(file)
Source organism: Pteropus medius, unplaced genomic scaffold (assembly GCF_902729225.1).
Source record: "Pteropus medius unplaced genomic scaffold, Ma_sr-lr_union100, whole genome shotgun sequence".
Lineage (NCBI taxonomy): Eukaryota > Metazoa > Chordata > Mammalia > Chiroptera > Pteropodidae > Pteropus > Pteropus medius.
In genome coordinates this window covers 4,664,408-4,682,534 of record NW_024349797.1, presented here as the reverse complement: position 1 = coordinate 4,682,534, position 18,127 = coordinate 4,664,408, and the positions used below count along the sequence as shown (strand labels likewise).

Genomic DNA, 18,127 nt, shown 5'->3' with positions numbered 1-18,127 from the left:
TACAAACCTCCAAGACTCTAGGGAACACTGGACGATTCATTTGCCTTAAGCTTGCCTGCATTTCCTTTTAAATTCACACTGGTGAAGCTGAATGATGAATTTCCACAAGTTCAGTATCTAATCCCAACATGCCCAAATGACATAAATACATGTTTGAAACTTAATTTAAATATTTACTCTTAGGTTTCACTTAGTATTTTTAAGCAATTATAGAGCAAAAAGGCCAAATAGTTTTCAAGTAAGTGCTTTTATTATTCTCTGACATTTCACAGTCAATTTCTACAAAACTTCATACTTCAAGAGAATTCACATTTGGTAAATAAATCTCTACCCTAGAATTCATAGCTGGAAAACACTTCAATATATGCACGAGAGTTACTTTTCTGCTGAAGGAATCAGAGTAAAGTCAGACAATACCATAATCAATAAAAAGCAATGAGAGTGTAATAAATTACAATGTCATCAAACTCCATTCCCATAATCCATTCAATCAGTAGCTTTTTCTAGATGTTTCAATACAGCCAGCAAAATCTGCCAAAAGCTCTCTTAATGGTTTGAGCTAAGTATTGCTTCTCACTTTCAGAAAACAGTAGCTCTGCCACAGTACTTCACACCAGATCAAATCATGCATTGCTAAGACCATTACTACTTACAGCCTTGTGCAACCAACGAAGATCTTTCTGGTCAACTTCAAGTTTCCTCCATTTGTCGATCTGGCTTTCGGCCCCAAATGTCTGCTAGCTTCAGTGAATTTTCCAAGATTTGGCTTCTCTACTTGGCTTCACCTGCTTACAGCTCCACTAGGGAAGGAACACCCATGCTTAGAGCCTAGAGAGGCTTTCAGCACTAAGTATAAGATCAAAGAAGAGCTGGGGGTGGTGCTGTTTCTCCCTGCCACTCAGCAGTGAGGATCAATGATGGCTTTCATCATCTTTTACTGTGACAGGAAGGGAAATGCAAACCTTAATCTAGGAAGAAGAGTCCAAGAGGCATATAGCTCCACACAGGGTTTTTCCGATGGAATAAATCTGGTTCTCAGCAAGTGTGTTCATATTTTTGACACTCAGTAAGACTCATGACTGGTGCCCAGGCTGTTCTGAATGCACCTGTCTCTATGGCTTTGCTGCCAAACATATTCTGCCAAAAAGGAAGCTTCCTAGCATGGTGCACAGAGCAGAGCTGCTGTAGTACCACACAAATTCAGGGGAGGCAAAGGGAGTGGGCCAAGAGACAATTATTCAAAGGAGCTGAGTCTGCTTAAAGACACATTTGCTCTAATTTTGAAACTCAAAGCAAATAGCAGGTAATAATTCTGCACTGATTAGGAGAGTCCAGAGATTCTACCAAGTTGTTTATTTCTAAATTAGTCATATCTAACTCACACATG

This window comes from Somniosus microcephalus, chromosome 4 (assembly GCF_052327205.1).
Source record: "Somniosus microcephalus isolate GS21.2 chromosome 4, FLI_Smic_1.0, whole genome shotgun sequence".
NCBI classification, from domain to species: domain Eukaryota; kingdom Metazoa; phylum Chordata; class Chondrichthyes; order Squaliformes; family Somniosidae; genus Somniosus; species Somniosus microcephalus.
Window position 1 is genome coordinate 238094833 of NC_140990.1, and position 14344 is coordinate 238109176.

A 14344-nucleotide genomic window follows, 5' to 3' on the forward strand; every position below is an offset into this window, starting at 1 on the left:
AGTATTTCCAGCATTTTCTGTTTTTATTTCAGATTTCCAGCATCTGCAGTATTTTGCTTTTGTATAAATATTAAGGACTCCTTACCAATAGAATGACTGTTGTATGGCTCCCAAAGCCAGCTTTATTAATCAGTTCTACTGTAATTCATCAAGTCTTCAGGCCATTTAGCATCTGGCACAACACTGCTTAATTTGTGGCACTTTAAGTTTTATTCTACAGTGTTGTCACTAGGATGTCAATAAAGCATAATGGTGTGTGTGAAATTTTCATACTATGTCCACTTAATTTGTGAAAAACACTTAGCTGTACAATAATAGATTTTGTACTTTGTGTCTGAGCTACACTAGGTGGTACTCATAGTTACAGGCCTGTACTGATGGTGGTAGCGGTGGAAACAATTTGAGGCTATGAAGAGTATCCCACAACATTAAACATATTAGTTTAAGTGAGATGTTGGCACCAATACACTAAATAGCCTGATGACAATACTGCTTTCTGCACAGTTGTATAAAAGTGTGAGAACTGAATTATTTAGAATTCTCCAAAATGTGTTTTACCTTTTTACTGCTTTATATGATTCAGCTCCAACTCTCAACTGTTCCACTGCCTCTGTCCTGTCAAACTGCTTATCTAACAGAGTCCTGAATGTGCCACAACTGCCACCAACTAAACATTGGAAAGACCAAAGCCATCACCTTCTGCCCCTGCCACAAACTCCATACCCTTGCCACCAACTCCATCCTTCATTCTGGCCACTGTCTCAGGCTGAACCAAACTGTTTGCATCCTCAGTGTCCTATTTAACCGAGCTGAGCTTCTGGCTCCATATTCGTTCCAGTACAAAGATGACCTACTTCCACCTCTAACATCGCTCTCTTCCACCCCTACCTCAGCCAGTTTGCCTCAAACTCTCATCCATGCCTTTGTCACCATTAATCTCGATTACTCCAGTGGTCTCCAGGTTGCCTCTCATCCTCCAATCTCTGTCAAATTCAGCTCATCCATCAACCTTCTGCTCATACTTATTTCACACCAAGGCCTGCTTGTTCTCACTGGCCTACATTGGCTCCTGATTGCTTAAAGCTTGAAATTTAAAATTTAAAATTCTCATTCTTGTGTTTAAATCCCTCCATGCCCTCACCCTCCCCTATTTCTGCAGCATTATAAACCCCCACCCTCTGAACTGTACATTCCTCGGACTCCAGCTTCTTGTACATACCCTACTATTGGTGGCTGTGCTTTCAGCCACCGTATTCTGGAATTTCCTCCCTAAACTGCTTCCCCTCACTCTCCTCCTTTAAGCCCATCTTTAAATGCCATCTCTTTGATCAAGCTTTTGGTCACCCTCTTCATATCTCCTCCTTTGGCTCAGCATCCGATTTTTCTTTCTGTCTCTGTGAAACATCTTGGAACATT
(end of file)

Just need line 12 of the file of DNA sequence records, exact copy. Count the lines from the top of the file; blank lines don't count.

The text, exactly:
AGTATTTCCAGCATTTTCTGTTTTTATTTCAGATTTCCAGCATCTGCAGTATTTTGCTTTTGTATAAATATTAAGGACTCCTTACCAATAGAATGACTGTTGTATGGCTCCCAAAGCCAGCTTTATTAATCAGTTCTACTGTAATTCATCAAGTCTTCAGGCCATTTAGCATCTGGCACAACACTGCTTAATTTGTGGCACTTTAAGTTTTATTCTACAGTGTTGTCACTAGGATGTCAATAAAGCATAATGGTGTGTGTGAAATTTTCATACTATGTCCACTTAATTTGTGAAAAACACTTAGCTGTACAATAATAGATTTTGTACTTTGTGTCTGAGCTACACTAGGTGGTACTCATAGTTACAGGCCTGTACTGATGGTGGTAGCGGTGGAAACAATTTGAGGCTATGAAGAGTATCCCACAACATTAAACATATTAGTTTAAGTGAGATGTTGGCACCAATACACTAAATAGCCTGATGACAATACTGCTTTCTGCACAGTTGTATAAAAGTGTGAGAACTGAATTATTTAGAATTCTCCAAAATGTGTTTTACCTTTTTACTGCTTTATATGATTCAGCTCCAACTCTCAACTGTTCCACTGCCTCTGTCCTGTCAAACTGCTTATCTAACAGAGTCCTGAATGTGCCACAACTGCCACCAACTAAACATTGGAAAGACCAAAGCCATCACCTTCTGCCCCTGCCACAAACTCCATACCCTTGCCACCAACTCCATCCTTCATTCTGGCCACTGTCTCAGGCTGAACCAAACTGTTTGCATCCTCAGTGTCCTATTTAACCGAGCTGAGCTTCTGGCTCCATATTCGTTCCAGTACAAAGATGACCTACTTCCACCTCTAACATCGCTCTCTTCCACCCCTACCTCAGCCAGTTTGCCTCAAACTCTCATCCATGCCTTTGTCACCATTAATCTCGATTACTCCAGTGGTCTCCAGGTTGCCTCTCATCCTCCAATCTCTGTCAAATTCAGCTCATCCATCAACCTTCTGCTCATACTTATTTCACACCAAGGCCTGCTTGTTCTCACTGGCCTACATTGGCTCCTGATTGCTTAAAGCTTGAAATTTAAAATTTAAAATTCTCATTCTTGTGTTTAAATCCCTCCATGCCCTCACCCTCCCCTATTTCTGCAGCATTATAAACCCCCACCCTCTGAACTGTACATTCCTCGGACTCCAGCTTCTTGTACATACCCTACTATTGGTGGCTGTGCTTTCAGCCACCGTATTCTGGAATTTCCTCCCTAAACTGCTTCCCCTCACTCTCCTCCTTTAAGCCCATCTTTAAATGCCATCTCTTTGATCAAGCTTTTGGTCACCCTCTTCATATCTCCTCCTTTGGCTCAGCATCCGATTTTTCTTTCTGTCTCTGTGAAACATCTTGGAACATT